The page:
The Age Gap in the 2008 Presidential Election
Society, 47(4), 295- 300, August 2010
Patrick Fisher, Ph.D.
Department of Political Science and Public Affairs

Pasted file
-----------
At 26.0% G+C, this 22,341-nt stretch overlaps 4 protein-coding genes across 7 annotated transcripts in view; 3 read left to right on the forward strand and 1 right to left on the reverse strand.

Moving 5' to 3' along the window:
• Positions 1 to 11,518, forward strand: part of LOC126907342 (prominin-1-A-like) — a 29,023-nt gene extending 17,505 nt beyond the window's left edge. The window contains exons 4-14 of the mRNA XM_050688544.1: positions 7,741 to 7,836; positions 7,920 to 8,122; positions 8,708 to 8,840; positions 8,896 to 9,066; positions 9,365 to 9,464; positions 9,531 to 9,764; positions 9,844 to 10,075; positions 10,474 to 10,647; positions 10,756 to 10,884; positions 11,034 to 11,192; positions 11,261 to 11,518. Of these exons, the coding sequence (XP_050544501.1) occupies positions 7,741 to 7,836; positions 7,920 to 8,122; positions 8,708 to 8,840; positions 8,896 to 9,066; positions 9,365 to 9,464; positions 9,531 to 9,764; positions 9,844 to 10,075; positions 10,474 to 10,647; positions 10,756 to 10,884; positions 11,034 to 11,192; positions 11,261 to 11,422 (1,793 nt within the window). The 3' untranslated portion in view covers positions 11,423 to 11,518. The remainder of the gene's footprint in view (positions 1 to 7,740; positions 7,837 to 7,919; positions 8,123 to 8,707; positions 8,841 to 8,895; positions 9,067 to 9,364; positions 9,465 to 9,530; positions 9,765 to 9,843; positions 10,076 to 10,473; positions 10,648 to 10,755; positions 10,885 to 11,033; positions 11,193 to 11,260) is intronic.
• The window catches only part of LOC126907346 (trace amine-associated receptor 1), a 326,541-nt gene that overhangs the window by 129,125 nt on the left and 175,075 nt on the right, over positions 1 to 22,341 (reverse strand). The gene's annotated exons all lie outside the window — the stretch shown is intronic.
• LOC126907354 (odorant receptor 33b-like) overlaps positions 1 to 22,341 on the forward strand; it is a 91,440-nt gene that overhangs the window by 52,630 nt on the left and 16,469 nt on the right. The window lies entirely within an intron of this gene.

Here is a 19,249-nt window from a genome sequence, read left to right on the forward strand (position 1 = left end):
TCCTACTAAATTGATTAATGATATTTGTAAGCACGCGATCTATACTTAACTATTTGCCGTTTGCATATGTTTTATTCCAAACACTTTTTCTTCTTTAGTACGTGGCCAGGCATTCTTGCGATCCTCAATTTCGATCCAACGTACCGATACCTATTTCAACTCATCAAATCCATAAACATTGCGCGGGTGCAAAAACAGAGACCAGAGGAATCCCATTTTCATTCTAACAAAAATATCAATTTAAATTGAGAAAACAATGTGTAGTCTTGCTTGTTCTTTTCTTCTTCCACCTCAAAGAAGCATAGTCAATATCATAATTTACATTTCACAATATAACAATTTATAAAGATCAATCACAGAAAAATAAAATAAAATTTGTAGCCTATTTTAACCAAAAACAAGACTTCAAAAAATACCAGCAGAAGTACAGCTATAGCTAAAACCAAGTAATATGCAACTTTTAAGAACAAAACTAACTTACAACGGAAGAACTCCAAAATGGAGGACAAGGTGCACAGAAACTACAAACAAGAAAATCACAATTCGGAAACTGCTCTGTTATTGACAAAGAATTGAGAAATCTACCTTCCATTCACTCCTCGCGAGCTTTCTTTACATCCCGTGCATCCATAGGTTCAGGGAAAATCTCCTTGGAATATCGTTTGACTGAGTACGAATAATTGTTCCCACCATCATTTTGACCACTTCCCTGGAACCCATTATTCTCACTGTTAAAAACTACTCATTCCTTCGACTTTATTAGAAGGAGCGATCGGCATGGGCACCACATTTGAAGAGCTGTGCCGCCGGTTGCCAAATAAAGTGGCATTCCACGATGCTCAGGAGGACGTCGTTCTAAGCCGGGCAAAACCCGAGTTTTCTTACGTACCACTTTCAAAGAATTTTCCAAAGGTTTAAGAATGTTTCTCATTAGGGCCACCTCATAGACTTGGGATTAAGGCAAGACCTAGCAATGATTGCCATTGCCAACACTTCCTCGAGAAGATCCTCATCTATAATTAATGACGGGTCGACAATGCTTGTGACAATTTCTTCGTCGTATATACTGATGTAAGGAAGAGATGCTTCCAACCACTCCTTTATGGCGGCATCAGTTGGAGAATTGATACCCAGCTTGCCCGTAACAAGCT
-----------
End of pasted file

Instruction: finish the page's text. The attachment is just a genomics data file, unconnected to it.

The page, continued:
The 2008 presidential election suggests a significant realignment among voters entering the electorate, with younger voters deviating considerably from older voters in their partisan preferences. Barack Obama won the vote of those under 30 years old by a 66% to 32% margin and first time voters favored him by an overwhelming margin of 69–30%. The fact that the age gap between Barack Obama and Hillary Clinton during the 2008 Democratic presidential nomination contest was also among the largest age gaps in American electoral history suggests that part of the age gap was undoubtedly due to the appeal of Obama with younger Americans. Part of the age gap, however, was also due to the unpopularity of the George W. Bush administration. The strong youth vote for Obama in 2008 was thus both pro-Obama and anti-Bush in nature. The huge age gap in 2008 suggests a split of the electorate along generational lines and the long-term consequences of the age gap appear to overwhelmingly favor the Democratic Party. George W. Bush’s unpopular and divisive presidency helped to make the youngest generation of American voters increasingly Democratic in their vote preference. This suggests that if younger Americans follow other generations in keeping the same partisan voting patterns throughout their life, the Democrats are potentially poised to make considerable gains in future elections.